Financial Topics to Discuss
Topics: Will/trust, power of attorney, advance directives, final wishes (burial/cremation), and account beneficiaries (401k, life insurance).
This category is top priority, says author Cameron Huddleston. The reason? You have to be mentally competent to sign legal documents. “If you have a parent who has a stroke or who develops dementia, you may have to step in and start managing finances, and to do so you need to be named power of attorney,” she says. “If your parent can’t sign that document, you’ll have to petition the court. And that can take many months and cost thousands of dollars.”
When discussing these topics, highlight your desire to know what your parents want. You don’t want to guess, and you don’t want to make decisions for them. You want to honor their wishes.
Smart Tip: If your parents don't know where to start in this process or feel overwhelmed at the idea, encourage them to follow these 10 straightforward steps to create an estate plan.
Topics: Long-term care insurance, health and life insurance policies, and medical expenses.
Almost 70 percent of adults who are 65 years old today will need long-term care at some point in the future, says Huddleston. Ask your parents if they have a plan for long-term care, should they need it. Keep in mind, long-term care is incredibly expensive and not covered by Medicare. Social security can help offset retirement funds but not enough to cover long-term care. Other options include long-term care insurance (which has to be secured when they’re in their 50s or early 60s and in good health), permanent life insurance policies with a long-term care benefit, reverse mortgage on a paid-off home, and for lower-income households, Medicaid (which will pay for long-term care in your home or in a nursing home, but typically doesn’t pay for care in an assisted-living facility).
All that to say, if your parents don’t have a plan and end up needing long-term care, there’s a good chance they are going to rely on you. “I worry it’s going to be a huge issue as baby boomers continue to age,” says Huddleston. “Many millennials may have to step out of the workforce to care for aging parents.”
Topics: Bills, investment accounts, and debt.
If you don’t already know, determine what sources of retirement income your parents have and whether they believe they’ll be able to live comfortably—or whether it will be a challenge to make ends meet. If they need a small push, Huddleston says, it’s low-pressure and helpful to offer money-saving suggestions. You can share things that have worked for you personally, from shopping around for lower insurance premiums to regularly evaluating and trimming subscription services. If your parents can save a little now, they may be in a better position later.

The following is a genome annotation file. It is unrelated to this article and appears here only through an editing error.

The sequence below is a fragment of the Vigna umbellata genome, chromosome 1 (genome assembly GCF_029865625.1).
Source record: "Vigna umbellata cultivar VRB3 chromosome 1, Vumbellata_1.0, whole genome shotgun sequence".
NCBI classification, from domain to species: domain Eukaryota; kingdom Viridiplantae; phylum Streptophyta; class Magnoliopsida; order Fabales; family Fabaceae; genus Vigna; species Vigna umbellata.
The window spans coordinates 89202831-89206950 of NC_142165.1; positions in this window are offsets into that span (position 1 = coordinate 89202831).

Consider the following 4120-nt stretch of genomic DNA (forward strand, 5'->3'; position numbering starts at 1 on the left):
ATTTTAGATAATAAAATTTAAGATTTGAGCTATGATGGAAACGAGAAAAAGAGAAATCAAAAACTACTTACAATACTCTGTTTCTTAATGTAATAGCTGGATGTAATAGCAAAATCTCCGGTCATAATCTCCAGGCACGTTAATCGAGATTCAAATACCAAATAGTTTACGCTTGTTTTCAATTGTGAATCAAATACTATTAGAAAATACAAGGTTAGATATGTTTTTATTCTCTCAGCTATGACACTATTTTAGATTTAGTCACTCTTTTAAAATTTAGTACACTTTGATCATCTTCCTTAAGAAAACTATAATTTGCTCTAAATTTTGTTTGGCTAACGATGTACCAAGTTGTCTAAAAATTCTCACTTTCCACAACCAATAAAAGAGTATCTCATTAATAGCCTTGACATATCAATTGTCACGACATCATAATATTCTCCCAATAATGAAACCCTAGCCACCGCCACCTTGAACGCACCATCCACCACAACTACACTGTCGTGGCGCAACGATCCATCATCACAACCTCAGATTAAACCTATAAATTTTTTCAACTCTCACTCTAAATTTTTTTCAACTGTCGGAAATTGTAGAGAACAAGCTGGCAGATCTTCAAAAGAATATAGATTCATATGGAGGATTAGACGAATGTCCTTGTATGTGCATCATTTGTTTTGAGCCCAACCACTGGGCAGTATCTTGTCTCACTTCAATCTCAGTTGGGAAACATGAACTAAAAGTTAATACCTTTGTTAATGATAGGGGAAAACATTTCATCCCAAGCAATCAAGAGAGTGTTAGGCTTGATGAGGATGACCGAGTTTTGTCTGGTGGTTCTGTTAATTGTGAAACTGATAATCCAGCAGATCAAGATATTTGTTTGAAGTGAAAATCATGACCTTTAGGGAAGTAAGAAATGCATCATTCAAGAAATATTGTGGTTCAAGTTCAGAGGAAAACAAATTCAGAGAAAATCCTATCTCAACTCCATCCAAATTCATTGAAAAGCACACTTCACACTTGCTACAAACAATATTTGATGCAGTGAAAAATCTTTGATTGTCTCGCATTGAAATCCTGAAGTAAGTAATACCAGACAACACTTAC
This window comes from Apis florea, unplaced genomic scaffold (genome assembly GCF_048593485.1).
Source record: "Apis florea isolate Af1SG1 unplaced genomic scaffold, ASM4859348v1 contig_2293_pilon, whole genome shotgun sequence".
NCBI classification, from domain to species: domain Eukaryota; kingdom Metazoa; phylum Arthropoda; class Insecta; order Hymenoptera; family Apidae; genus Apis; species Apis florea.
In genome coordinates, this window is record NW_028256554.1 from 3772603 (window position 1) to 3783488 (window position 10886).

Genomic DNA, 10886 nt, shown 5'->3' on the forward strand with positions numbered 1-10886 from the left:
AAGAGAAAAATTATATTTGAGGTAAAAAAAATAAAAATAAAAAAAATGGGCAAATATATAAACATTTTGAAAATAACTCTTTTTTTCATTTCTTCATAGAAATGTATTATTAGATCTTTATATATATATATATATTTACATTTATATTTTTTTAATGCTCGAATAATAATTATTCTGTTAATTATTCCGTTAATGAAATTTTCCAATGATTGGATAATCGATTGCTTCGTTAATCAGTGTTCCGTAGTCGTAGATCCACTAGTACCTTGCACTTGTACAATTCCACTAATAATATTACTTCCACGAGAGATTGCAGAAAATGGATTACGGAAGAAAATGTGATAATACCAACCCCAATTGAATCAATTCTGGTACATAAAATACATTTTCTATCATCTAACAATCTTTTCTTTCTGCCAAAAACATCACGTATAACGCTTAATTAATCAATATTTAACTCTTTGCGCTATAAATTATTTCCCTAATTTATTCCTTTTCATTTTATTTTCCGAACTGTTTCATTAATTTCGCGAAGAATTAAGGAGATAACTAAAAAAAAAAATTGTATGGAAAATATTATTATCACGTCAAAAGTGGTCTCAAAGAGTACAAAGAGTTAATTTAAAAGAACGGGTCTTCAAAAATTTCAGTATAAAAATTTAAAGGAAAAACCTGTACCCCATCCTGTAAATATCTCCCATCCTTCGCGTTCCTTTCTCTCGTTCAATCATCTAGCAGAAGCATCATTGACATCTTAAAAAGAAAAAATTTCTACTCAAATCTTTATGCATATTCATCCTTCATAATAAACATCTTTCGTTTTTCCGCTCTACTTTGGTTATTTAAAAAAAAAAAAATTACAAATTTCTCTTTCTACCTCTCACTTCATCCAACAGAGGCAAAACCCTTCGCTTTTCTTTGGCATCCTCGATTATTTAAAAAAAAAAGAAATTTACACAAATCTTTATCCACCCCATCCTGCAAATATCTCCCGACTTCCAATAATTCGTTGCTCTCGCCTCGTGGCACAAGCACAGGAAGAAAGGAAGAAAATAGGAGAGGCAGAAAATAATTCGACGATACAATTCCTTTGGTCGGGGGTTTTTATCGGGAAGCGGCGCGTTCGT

With more significant financial concerns, your parents may need family support—or to consider downsizing to a smaller house or apartment. If you need to discuss the latter, Huddleston suggests highlighting the financial benefits including how much more money they’ll have in their budget to pay off debt and do the things they enjoy. And you can always suggest they meet with a financial advisor.
Access to Information
Topics: Keys to safe or lockbox, passwords to accounts, contact information for key people (doctors, lawyers, money managers, landlord, etc.), mortgage documents, medication information, and where to find all of this.
Let’s say your parents have all their estate-planning documents completed. Great! But do you know where they are? What about healthcare information and other relevant documents?
On her website, Huddleston offers a free, downloadable “In Case of Emergency Organizer,” a 36-page fill-in-the-blank financial and personal inventory that will help your parents provide you with all the information you’d ever need in an emergency, from military service history to the nitty gritty of monthly utility bills, plus where to find important legal documents. You can also make your own version for them to fill out. Either way, make sure they keep it in a safe place you know how and when to access. Should the worst happen, your collective efforts will save time and worry.